NeXML/Perl

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Create tree and serialize to NeXML

This example assumes that you've figured out how to SSH into dbhack1.nescent.org, as per the instructions Hilmar sent out. For the code examples below, it turns out things work a lot better if you copy them from the editor window (i.e. click the edit links on the right, then copy from the textarea) as opposed to copying them from the browser view (which seems to add invisible characters).

Install the prerequisites

  • SSH into your dbhack1.nescent.org.
  • Make a directory where you want to keep the prerequisites, e.g. mkdir perllib
  • Go into the prerequisites directory, e.g. cd perllib
  • Open the nano editor, e.g. nano setup.sh
  • Paste the following shell script into the nano window:

<bash> wget http://search.cpan.org/CPAN/authors/id/M/MI/MIROD/XML-Twig-3.32.tar.gz gunzip XML-Twig-3.32.tar.gz tar -xvf XML-Twig-3.32.tar cd XML-Twig-3.32 perl Makefile.PL -n make cd - XMLTWIG=`pwd`/XML-Twig-3.32/blib/lib export PERL5LIB=$PERL5LIB:$XMLTWIG svn co https://nexml.svn.sourceforge.net/svnroot/nexml/trunk/nexml/perl perl BIOPHYLO=`pwd`/perl/lib export PERL5LIB=$PERL5LIB:$BIOPHYLO echo "### IF THERE ARE NO ERROR MESSAGES BELOW THIS LINE ###" perl -I/home/Vos/perllib/XML-Twig-3.32/blib/lib -MXML::Twig -e 1 perl -I/home/Vos/perllib/perl/blib/lib -MBio::Phylo -e 1 echo "### ADD THE FOLLOWING TO THE TOP OF YOUR SCRIPTS ###" echo "use lib '$XMLTWIG';" echo "use lib '$BIOPHYLO';" </bash>

  • Close the nano editor, e.g. Ctrl+x and y to save changes.
  • Execute the shell script, e.g. sh setup.sh
  • The last few lines should look somewhat like this:
### IF THERE ARE NO ERROR MESSAGES BELOW THIS LINE ###
###  ADD THE FOLLOWING TO THE TOP OF YOUR SCRIPTS  ###
use lib '/home/Vos/perllib/XML-Twig-3.32/blib/lib';
use lib '/home/Vos/perllib/perl/lib';
  • The last two lines will be different in your case. Use your output, not the example shown here!

Write out a tree

In this section we create a simple script that creates a tree de novo and prints it to standard out as NeXML.

  • Now open nano to create a perl script, e.g. nano example.pl
  • Paste the following into the nano window, (correct the "use lib" lines!):

<perl>

  1. These two lib paths are printed to standard
  2. out by the setup.sh script, so correct these
  3. to your locations

use lib '/home/Vos/perllib/XML-Twig-3.32/blib/lib'; use lib '/home/Vos/perllib/perl/lib';

  1. We only need the object factory

use Bio::Phylo::Factory;

  1. below is a simple example of a data structure
  2. that can be traversed as a tree. I'm sure you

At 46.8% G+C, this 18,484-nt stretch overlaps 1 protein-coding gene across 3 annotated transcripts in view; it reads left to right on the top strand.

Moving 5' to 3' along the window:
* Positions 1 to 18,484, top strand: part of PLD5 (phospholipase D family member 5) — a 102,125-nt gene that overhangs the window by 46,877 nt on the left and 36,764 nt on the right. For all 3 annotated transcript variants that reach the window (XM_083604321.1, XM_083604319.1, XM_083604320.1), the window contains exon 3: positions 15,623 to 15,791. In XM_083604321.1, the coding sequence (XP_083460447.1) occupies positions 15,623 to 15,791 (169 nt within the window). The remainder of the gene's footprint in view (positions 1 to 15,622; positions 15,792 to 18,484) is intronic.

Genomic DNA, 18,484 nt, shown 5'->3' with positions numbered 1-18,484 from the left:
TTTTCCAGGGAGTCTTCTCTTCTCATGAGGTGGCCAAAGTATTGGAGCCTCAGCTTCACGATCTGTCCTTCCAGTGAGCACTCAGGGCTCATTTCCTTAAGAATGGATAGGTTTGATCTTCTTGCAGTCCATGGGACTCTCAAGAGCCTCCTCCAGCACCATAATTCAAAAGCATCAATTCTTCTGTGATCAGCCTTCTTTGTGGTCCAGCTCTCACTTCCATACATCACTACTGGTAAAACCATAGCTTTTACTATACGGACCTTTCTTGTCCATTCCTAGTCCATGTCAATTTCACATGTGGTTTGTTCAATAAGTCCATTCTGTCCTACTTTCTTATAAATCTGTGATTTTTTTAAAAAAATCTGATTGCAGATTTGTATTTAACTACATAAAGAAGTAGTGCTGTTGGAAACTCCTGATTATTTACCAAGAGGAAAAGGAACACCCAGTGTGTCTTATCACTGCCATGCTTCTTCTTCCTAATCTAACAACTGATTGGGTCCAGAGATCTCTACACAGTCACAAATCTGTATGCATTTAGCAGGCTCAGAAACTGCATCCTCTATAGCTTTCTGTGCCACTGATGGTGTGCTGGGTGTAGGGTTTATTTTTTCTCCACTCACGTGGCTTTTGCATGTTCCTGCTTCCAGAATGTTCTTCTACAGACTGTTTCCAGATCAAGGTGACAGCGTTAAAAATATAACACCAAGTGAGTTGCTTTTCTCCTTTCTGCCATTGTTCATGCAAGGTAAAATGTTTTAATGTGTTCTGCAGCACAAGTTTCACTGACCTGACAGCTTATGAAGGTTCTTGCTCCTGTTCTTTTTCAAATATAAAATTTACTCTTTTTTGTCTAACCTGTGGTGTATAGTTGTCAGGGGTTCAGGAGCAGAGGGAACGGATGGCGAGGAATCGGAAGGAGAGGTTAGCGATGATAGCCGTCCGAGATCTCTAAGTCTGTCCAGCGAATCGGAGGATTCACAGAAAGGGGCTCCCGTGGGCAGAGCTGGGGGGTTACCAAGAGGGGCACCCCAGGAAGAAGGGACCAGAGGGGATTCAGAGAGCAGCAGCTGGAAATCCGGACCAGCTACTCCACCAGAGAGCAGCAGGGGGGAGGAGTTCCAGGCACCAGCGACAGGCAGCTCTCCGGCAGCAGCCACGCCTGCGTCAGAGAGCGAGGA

3. have your own, similar structures (e.g. an array
  4. of database records)
  5. This is the tree shape: ((A,B)n1,C)n2;

my %parent_of = ( 'A' => 'n1', 'B' => 'n1', 'n1' => 'n2', 'C' => 'n2', );

  1. the factory object creates other objects.
  2. this is useful because now you don't have
  3. to 'use' all these other classes. If you
  4. want a node/tree/forest/taxon/taxa/project
  5. etc, just call $fac->create_node and so on

my $fac = Bio::Phylo::Factory->new;

  1. the project object corresponds to a nexml
  2. document (or a nexus document)

my $proj = $fac->create_project;

  1. a single tree

my $tree = $fac->create_tree;

  1. a set of trees

my $forest = $fac->create_forest;

  1. the tree goes into the set

$forest->insert( $tree );

  1. the set goes into the project

$proj->insert( $forest );

  1. here I'm traversing the data structure,
  2. and instantiate node objects as needed

my %obj_by_name; for my $node_name ( keys %parent_of ) {

# value of the hash is the parent node # label in this case my $parent_name = $parent_of{$node_name};

# making sure that the child node object # exists and is part of the tree if ( not exists $obj_by_name{$node_name} ) { $obj_by_name{$node_name} = $fac->create_node( -name => $node_name ); $tree->insert( $obj_by_name{$node_name} ); }

# making sure that the child node object # exists and is part of the tree if ( not exists $obj_by_name{$parent_name} ) { $obj_by_name{$parent_name} = $fac->create_node( -name => $parent_name ); $tree->insert( $obj_by_name{$parent_name} ); }

# now that we're sure the both exist, # we can connect the two nodes $obj_by_name{$node_name}->set_parent( $obj_by_name{$parent_name} ); }

  1. now write out to xml

print $proj->to_xml; </perl>

  • Save and close the file, e.g. Ctrl-x and y to confirm save.
  • Execute the file. You should see an output like this:

<xml> <nex:nexml

  generator="Bio::Phylo::Project v.0.17_RC9_841"
  version="0.8"
  xmlns="http://www.nexml.org/1.0"
  xmlns:nex="http://www.nexml.org/1.0"
  xmlns:rdf="http://www.w3.org/1999/02/22-rdf-syntax-ns"
  xmlns:xml="http://www.w3.org/XML/1998/namespace"
  xmlns:xsi="http://www.w3.org/2001/XMLSchema-instance"
  xsi:schemaLocation="http://www.nexml.org/1.0 http://www.nexml.org/1.0/nexml.xsd">
 <otus id="otus9">
   <otu id="otu10" label="A"/>
   <otu id="otu12" label="B"/>
   <otu id="otu11" label="C"/>
 </otus>
 <trees id="trees3" otus="otus9">
   <tree id="tree2" xsi:type="nex:IntTree">
     <node id="node7" label="n2" root="true"/>
     <node id="node6" label="C" otu="otu11"/>
     <node id="node5" label="n1"/>
     <node id="node4" label="A" otu="otu10"/>
     <node id="node8" label="B" otu="otu12"/>
     <edge id="edge6" source="node7" target="node6"/>
     <edge id="edge5" source="node7" target="node5"/>
     <edge id="edge4" source="node5" target="node4"/>
     <edge id="edge8" source="node5" target="node8"/>
   </tree>
 </trees>

</nex:nexml> </xml>

Now hack into this

For exhaustive documentation on the Bio::Phylo API, read the pages on cpan. These are more user-friendly than the local pod because they also document all the inherited methods.